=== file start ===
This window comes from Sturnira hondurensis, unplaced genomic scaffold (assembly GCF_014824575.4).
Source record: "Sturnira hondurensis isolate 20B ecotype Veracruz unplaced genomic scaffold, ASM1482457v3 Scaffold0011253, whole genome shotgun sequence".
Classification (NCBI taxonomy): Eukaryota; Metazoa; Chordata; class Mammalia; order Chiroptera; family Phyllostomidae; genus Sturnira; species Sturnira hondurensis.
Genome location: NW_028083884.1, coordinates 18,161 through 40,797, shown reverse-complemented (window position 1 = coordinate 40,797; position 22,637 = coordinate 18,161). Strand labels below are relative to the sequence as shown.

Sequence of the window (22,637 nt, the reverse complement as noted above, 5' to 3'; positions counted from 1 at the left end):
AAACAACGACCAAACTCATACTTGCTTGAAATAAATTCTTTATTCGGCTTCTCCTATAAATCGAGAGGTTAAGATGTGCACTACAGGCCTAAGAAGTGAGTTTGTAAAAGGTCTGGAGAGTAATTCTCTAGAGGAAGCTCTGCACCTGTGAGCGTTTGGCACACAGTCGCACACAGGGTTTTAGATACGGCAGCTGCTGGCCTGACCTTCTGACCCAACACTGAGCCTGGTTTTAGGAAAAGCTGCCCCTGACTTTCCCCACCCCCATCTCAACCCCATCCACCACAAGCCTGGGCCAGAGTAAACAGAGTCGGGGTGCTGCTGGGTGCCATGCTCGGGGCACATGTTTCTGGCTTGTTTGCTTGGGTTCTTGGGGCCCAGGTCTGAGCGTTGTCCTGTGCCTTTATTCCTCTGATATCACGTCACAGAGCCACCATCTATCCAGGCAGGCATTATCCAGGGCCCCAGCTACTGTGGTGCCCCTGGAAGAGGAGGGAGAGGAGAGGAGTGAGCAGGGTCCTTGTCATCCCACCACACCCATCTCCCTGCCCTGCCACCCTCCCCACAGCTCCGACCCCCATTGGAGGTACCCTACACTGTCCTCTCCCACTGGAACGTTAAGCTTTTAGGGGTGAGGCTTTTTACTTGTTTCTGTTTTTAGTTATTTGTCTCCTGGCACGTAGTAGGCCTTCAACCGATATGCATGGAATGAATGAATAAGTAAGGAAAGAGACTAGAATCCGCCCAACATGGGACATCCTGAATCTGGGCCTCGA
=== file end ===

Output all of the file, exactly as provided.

This window comes from Sturnira hondurensis, unplaced genomic scaffold (assembly GCF_014824575.4).
Source record: "Sturnira hondurensis isolate 20B ecotype Veracruz unplaced genomic scaffold, ASM1482457v3 Scaffold0011253, whole genome shotgun sequence".
Classification (NCBI taxonomy): Eukaryota; Metazoa; Chordata; class Mammalia; order Chiroptera; family Phyllostomidae; genus Sturnira; species Sturnira hondurensis.
Genome location: NW_028083884.1, coordinates 18,161 through 40,797, shown reverse-complemented (window position 1 = coordinate 40,797; position 22,637 = coordinate 18,161). Strand labels below are relative to the sequence as shown.

Sequence of the window (22,637 nt, the reverse complement as noted above, 5' to 3'; positions counted from 1 at the left end):
AAACAACGACCAAACTCATACTTGCTTGAAATAAATTCTTTATTCGGCTTCTCCTATAAATCGAGAGGTTAAGATGTGCACTACAGGCCTAAGAAGTGAGTTTGTAAAAGGTCTGGAGAGTAATTCTCTAGAGGAAGCTCTGCACCTGTGAGCGTTTGGCACACAGTCGCACACAGGGTTTTAGATACGGCAGCTGCTGGCCTGACCTTCTGACCCAACACTGAGCCTGGTTTTAGGAAAAGCTGCCCCTGACTTTCCCCACCCCCATCTCAACCCCATCCACCACAAGCCTGGGCCAGAGTAAACAGAGTCGGGGTGCTGCTGGGTGCCATGCTCGGGGCACATGTTTCTGGCTTGTTTGCTTGGGTTCTTGGGGCCCAGGTCTGAGCGTTGTCCTGTGCCTTTATTCCTCTGATATCACGTCACAGAGCCACCATCTATCCAGGCAGGCATTATCCAGGGCCCCAGCTACTGTGGTGCCCCTGGAAGAGGAGGGAGAGGAGAGGAGTGAGCAGGGTCCTTGTCATCCCACCACACCCATCTCCCTGCCCTGCCACCCTCCCCACAGCTCCGACCCCCATTGGAGGTACCCTACACTGTCCTCTCCCACTGGAACGTTAAGCTTTTAGGGGTGAGGCTTTTTACTTGTTTCTGTTTTTAGTTATTTGTCTCCTGGCACGTAGTAGGCCTTCAACCGATATGCATGGAATGAATGAATAAGTAAGGAAAGAGACTAGAATCCGCCCAACATGGGACATCCTGAATCTGGGCCTCGA